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Baroness Whitaker asked Her Majesty's Government:

Lord Bassam of Brighton: The consultation paper on the Integration of Recognised Refugees in the United Kingdom was circulated to 83 organisations outside the Home Office, including 48 non-governmental organisations. There have been 51 responses so far to the paper. Key issues highlighted include housing, employment and English language provision. We are considering further the proposals for improvement in the co-ordination of refugee integration in the light of the responses received.

Bi-centenary of Act of Union between Great Britain and Ireland

Lord Laird asked Her Majesty's Government:

The Minister of State, Cabinet Office (Lord Falconer of Thoroton): None. The devolved administrations have been consulted along with other government departments.

Public Sector Ombudsmen Review

Lord Lester of Herne Hill asked Her Majesty's Government:

Lord Falconer of Thoroton: Publication of the report on the review of public sector ombudsmen in England is planned for the end of March.

Electoral Reform Ballot Services

Lord Cocks of Hartcliffe asked Her Majesty's Government:

20 Mar 2000 : Column WA10

Lord Falconer of Thoroton: Information in the form requested is not held centrally by departments and could only be obtained at significant cost. However, I have asked my officials, as far as practically possible, to collect the information for the period 1998-99 and 1 April to 31 December 1999. I will write to the noble Lord with the information as soon as possible and will place a copy of my reply in the Library of the House.

Black and Ethnic Minority Detained Patients

Baroness Whitaker asked Her Majesty's Government:

    Whether they will publish the findings of the Mental Health Act Commission on the treatment of black and ethnic minority patients.[HL1514]

The Parliamentary Under-Secretary of State, Department of Health (Lord Hunt of Kings Heath): The Commission published its report, The Second National Visit--Improving Care for Detained Patients from Black and Ethnic Minority Communities, on 7 March 2000. We welcome this report, which provides detailed information about the care of black and ethnic minority detained patients and which will help to inform the implementation of the Mental Health National Service Framework.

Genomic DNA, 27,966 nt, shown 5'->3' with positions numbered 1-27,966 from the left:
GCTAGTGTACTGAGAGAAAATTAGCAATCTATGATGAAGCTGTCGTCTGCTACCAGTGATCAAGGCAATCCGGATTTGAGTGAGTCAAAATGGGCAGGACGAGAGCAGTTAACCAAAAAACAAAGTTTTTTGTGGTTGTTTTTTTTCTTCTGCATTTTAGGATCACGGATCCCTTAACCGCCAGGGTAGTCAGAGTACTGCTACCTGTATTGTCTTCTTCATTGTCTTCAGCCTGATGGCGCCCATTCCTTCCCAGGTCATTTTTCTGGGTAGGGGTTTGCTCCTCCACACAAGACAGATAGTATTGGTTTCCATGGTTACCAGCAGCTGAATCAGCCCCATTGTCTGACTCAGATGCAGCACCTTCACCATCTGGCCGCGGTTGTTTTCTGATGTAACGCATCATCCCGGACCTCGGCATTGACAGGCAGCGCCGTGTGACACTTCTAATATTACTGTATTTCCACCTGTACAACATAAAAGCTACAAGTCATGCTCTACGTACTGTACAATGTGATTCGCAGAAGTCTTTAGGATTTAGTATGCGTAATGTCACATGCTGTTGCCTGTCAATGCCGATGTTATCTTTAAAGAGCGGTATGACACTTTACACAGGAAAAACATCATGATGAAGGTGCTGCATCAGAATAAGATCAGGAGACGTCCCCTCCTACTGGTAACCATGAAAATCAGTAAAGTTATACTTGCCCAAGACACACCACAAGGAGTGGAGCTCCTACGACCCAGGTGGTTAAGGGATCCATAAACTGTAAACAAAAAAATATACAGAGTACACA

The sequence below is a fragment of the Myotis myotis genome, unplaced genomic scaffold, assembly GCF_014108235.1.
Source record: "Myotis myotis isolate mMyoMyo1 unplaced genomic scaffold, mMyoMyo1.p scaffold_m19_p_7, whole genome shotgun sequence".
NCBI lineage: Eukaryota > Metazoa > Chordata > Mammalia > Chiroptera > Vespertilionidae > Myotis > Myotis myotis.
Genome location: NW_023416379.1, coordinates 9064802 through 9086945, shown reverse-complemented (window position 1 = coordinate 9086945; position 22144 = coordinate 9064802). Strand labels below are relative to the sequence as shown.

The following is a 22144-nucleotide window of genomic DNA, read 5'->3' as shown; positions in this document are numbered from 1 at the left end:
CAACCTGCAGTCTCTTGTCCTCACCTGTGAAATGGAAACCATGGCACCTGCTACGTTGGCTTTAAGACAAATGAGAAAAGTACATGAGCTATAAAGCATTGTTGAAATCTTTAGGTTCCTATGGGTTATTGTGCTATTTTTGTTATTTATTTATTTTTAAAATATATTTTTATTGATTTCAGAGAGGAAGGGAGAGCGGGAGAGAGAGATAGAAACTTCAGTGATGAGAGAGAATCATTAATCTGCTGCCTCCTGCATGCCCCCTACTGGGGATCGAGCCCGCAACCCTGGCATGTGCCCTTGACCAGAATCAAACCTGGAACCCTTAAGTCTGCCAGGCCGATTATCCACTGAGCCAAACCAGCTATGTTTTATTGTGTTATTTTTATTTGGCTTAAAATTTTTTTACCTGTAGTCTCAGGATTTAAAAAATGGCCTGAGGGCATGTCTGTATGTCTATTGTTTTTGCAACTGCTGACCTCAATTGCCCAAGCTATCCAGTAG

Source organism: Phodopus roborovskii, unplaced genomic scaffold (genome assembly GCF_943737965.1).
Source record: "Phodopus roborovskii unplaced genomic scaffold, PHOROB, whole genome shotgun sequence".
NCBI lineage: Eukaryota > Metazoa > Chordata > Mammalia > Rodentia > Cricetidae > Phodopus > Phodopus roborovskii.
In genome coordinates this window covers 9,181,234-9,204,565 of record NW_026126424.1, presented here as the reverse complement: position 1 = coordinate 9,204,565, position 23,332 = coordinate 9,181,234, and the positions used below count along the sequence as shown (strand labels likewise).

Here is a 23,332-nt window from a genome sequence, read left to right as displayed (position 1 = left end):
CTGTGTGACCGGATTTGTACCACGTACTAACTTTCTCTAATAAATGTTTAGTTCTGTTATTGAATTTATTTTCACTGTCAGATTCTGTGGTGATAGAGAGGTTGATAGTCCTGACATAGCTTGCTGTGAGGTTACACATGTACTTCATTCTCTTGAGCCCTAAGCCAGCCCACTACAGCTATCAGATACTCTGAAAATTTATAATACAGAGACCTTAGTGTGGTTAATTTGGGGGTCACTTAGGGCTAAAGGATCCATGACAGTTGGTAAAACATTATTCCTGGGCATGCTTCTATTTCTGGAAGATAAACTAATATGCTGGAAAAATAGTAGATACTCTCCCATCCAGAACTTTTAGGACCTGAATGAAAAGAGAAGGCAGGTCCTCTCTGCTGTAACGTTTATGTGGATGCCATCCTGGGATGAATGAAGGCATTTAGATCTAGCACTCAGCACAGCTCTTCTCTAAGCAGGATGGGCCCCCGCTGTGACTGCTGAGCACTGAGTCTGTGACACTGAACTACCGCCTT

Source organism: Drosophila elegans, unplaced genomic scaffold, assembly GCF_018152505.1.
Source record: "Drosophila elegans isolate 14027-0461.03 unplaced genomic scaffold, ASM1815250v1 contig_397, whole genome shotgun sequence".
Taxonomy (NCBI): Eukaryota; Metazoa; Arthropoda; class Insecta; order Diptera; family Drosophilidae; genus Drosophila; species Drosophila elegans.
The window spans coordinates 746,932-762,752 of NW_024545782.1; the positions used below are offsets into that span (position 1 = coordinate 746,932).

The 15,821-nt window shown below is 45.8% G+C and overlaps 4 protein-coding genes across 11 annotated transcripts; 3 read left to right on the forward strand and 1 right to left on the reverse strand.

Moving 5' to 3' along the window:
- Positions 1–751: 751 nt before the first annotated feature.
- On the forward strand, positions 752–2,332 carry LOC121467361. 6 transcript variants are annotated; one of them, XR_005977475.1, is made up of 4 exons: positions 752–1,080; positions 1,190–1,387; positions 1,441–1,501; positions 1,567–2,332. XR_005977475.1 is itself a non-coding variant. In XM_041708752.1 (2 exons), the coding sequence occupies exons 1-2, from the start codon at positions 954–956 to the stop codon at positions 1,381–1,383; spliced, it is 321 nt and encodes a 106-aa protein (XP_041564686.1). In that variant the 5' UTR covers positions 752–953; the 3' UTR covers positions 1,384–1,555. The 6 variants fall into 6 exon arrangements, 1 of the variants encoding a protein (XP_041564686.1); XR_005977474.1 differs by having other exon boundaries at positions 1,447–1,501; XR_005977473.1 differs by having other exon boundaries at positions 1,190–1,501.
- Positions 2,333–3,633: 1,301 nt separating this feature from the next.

Mental Health Services: Funding Allocation

Lord Clement-Jones asked Her Majesty's Government:

    How much of this year's portion of the additional £700 million allocated for mental health services has gone to adult mental health services; and on which specific areas it has been spent; and[HL1304]

    How much of the additional £700 million allocated for mental health services has been allocated to implementing the new National Service Framework; how much has been allocated for the current year; and whether the amount allocated to the implementation of National Service Frameworks is ring-fenced.[HL1305]

Lord Hunt of Kings Heath: In 1999-2000, additional funding of £127.7 million has been allocated to support implementation of the mental health strategy set out in Modernising Mental Health Services, published in December 1998, and to prepare for implementation of the Mental Health National Service Framework from April 2000. The money is allocated as follows:


    £40 million to the National Health Service for adult mental health services for 24-hour staffed care; assertive outreach; 24 hour access; antipsychotic drugs; additional secure places; Beacons and region-wide development activity;


    £38 million through the mental health grant to local authorities for adult mental health services for approved social workers; rehabilitation and support services; training of front-line social care

20 Mar 2000 : Column WA11

    staff; developing of needs-based planning, mental health strategies and joint investment planning; and the appointment of a senior manager for mental health;


    £15 million Strategic Assistance Fund for mentally disordered offenders;


    £4 million Mental Health Partnership Fund to support innovative service strategies around broader mental health policy initiatives;


    £12 million support for education and training for doctors and nurses;


    £1.7 million for health promotion; and


    £17 million estimated expenditure on drug treatments;

Allocations to health authorities are through unified allocations and bidding processes. Allocations to local authorities are hypothecated through the Mental Health Grant.

Money allocated for implementation of the Mental Health National Service Framework across health and social care will be identified through joint investment plans and will be robustly scrutinised through performance management systems to ensure full utilisation.

St John's Wort